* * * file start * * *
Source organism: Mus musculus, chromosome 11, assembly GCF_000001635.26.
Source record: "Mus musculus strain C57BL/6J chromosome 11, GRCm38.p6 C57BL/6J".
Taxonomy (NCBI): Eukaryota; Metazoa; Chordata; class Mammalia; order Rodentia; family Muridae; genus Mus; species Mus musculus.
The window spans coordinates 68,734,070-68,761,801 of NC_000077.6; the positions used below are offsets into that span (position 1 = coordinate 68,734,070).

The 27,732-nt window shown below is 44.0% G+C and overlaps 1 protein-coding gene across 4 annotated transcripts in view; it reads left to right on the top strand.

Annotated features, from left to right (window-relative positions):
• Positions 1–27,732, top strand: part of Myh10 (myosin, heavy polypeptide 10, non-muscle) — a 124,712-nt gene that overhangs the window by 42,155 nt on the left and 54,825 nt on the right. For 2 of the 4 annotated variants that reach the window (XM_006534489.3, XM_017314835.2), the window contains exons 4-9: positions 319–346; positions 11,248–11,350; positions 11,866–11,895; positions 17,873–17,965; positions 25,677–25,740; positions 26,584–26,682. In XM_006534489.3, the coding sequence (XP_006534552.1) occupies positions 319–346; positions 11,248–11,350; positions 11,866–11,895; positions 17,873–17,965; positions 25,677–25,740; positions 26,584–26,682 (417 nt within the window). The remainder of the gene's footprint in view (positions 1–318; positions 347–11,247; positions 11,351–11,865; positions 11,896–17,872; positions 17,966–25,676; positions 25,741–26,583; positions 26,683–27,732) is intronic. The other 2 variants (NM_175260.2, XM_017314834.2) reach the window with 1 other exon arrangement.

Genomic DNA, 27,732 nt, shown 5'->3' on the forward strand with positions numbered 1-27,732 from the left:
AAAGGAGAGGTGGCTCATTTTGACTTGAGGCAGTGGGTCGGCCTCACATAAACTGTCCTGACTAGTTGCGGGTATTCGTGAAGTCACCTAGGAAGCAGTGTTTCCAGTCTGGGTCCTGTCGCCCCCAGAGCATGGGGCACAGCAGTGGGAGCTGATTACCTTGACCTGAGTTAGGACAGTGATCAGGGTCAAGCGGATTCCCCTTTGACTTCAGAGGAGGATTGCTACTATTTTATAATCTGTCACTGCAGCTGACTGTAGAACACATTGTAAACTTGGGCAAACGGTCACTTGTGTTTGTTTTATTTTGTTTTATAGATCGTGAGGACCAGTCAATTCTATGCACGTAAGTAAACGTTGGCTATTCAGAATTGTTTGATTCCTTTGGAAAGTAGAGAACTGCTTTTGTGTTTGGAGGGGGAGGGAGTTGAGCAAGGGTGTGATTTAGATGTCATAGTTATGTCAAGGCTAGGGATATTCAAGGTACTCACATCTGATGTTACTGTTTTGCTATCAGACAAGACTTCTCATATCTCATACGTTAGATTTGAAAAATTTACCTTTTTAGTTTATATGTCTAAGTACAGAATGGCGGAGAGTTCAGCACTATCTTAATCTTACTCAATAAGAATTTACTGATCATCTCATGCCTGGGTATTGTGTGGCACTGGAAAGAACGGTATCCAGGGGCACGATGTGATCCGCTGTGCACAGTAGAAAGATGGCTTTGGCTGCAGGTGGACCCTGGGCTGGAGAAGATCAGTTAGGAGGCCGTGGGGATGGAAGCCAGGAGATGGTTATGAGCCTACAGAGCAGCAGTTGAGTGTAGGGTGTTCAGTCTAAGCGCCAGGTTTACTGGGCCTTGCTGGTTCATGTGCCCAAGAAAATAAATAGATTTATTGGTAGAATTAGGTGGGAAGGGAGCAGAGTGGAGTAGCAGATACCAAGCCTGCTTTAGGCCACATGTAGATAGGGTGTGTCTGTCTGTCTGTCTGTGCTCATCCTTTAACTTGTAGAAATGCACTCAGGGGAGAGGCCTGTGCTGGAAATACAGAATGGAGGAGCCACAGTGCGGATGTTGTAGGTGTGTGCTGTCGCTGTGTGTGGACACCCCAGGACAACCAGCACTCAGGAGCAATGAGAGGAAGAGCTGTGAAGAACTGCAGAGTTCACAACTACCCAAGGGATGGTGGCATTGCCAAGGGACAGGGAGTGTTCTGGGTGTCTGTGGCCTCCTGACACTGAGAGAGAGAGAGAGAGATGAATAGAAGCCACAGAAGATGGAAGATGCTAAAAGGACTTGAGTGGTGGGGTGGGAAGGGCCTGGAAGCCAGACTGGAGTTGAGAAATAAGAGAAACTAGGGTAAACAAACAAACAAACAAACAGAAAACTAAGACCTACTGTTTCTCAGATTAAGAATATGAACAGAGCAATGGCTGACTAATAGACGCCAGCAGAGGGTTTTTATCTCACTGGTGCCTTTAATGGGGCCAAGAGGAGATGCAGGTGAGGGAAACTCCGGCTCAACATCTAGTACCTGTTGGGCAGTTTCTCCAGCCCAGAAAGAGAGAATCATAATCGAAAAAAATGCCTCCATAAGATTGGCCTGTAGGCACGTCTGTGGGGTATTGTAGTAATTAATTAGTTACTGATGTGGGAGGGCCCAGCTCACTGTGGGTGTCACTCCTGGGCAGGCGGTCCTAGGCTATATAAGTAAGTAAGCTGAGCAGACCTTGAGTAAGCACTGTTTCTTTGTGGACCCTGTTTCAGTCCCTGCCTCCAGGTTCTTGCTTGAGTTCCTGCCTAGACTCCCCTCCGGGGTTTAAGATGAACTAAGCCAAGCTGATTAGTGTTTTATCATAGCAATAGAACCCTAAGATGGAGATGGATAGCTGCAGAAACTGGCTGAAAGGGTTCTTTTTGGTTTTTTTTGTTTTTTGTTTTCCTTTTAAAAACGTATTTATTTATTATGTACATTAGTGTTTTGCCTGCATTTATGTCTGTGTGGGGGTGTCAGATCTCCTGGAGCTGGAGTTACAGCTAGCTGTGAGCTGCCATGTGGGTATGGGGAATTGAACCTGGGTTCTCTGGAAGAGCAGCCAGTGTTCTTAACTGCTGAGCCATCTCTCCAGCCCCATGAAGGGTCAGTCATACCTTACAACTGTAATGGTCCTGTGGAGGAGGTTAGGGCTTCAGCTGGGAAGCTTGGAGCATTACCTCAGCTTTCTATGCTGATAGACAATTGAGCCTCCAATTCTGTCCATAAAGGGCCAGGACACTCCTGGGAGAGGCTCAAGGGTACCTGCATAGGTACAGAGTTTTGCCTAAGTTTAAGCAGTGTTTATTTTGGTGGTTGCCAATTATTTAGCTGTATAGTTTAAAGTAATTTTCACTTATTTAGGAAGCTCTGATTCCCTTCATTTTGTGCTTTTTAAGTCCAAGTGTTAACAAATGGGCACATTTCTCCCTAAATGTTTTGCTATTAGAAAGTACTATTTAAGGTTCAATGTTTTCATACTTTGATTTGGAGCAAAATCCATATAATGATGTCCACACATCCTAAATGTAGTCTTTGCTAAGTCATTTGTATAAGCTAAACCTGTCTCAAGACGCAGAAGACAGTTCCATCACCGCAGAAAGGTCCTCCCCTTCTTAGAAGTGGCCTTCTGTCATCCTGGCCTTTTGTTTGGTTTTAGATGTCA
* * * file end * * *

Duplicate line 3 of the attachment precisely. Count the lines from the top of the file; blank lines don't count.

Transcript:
Taxonomy (NCBI): Eukaryota; Metazoa; Chordata; class Mammalia; order Rodentia; family Muridae; genus Mus; species Mus musculus.